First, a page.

2. Automating judgment tasks once reserved for humans
Tautona’s claims automation solution uses artificial intelligence to instantly approve or refer claims for further investigation. By using machine learning algorithms to identify patterns in the data, Tautona’s solution identifies fraudulent claims, enabling insurers to halve fraudulent claim losses.
Tautona also uses Robotic Process Automation to integrate to legacy systems, removing the need for traditional programming techniques. This means that Tautona’s claims automation solution can be implemented with minimal disruption to a business. By automating decision-making, communication, and compensation, Tautona enables insurance companies to take a major step towards becoming true digital insurers.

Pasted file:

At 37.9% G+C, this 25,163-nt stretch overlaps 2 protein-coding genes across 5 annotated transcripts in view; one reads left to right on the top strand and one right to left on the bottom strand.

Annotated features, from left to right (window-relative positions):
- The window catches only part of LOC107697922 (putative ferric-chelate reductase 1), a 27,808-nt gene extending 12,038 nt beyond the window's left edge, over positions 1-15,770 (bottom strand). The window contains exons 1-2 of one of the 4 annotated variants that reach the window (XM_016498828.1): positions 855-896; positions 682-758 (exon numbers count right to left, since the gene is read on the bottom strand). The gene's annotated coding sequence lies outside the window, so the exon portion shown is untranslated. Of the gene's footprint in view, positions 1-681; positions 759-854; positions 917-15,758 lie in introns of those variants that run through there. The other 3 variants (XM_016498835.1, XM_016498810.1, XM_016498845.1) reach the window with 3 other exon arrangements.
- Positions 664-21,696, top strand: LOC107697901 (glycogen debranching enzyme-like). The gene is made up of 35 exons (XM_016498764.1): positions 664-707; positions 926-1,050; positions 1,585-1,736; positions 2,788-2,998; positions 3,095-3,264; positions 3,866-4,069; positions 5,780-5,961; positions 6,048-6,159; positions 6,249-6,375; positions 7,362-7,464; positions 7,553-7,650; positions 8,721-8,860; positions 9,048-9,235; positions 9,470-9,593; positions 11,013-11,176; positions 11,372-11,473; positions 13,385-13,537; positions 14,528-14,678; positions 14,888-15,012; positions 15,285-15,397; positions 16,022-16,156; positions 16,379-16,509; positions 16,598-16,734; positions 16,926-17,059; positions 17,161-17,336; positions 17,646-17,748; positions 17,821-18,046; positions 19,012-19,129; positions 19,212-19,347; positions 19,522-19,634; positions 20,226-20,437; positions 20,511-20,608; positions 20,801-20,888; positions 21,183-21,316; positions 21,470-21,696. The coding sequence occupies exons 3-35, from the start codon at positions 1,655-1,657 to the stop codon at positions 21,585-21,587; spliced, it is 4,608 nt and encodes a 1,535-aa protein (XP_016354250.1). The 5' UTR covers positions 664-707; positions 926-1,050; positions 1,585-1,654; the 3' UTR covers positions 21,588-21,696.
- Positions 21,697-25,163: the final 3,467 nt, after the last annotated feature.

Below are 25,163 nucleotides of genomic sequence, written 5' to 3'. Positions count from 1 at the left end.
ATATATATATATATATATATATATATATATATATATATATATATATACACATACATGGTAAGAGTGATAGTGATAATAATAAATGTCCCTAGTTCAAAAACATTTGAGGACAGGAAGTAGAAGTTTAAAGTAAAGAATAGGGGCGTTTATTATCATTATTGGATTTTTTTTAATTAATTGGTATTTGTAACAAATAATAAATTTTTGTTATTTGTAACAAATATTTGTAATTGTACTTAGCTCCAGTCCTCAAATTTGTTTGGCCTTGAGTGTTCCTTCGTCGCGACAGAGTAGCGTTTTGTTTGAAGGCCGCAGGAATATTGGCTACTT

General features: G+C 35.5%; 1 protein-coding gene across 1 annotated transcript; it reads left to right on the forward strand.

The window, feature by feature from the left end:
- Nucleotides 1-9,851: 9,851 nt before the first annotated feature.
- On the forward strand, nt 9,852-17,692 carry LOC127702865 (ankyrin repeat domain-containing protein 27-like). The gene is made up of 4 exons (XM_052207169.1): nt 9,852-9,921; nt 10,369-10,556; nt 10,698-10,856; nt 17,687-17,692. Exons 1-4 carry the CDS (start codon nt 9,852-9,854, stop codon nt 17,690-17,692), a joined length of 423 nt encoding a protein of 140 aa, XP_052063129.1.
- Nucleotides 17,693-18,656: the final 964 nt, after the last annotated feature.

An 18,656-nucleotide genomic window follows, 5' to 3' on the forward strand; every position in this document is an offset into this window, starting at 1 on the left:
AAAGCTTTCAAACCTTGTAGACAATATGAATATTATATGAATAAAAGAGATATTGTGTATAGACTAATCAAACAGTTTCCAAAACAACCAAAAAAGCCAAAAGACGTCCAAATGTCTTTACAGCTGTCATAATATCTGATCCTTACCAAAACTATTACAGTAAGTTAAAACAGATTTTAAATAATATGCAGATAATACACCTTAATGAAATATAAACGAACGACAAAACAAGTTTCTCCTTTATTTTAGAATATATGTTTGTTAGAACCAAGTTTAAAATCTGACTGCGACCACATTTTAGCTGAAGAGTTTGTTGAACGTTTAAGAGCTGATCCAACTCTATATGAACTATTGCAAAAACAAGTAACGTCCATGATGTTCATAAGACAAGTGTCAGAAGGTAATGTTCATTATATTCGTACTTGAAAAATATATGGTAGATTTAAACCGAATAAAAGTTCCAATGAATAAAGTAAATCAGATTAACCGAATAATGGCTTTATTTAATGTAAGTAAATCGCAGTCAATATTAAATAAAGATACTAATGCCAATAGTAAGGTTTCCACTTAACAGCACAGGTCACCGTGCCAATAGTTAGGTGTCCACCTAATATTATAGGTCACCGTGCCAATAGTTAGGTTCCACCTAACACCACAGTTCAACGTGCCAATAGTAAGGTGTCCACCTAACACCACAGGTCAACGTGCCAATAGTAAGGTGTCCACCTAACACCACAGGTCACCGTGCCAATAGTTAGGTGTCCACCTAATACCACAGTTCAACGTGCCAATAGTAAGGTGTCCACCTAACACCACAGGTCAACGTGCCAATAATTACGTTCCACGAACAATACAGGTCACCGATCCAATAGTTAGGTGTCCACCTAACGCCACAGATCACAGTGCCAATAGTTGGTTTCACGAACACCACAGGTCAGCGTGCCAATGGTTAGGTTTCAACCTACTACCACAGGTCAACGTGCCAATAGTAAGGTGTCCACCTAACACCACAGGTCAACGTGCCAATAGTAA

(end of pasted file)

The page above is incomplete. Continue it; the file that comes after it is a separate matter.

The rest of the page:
3. Ditch the legacy systems, start from scratch
Disruptive innovators invest in digital strategies so that they can find new ways of responding to their customers’ evolving needs. The founders of Tautona AI agree on several principles, but one that stands out specifically because it goes entirely against traditional thinking, is the importance of starting from scratch.
“You cannot take a non-digital business model and expect it to work online,” says John. “Instead of using old methods, you need to start from the beginning. Ditch the legacy systems, take a leader mentality and imagine the art of the possible.”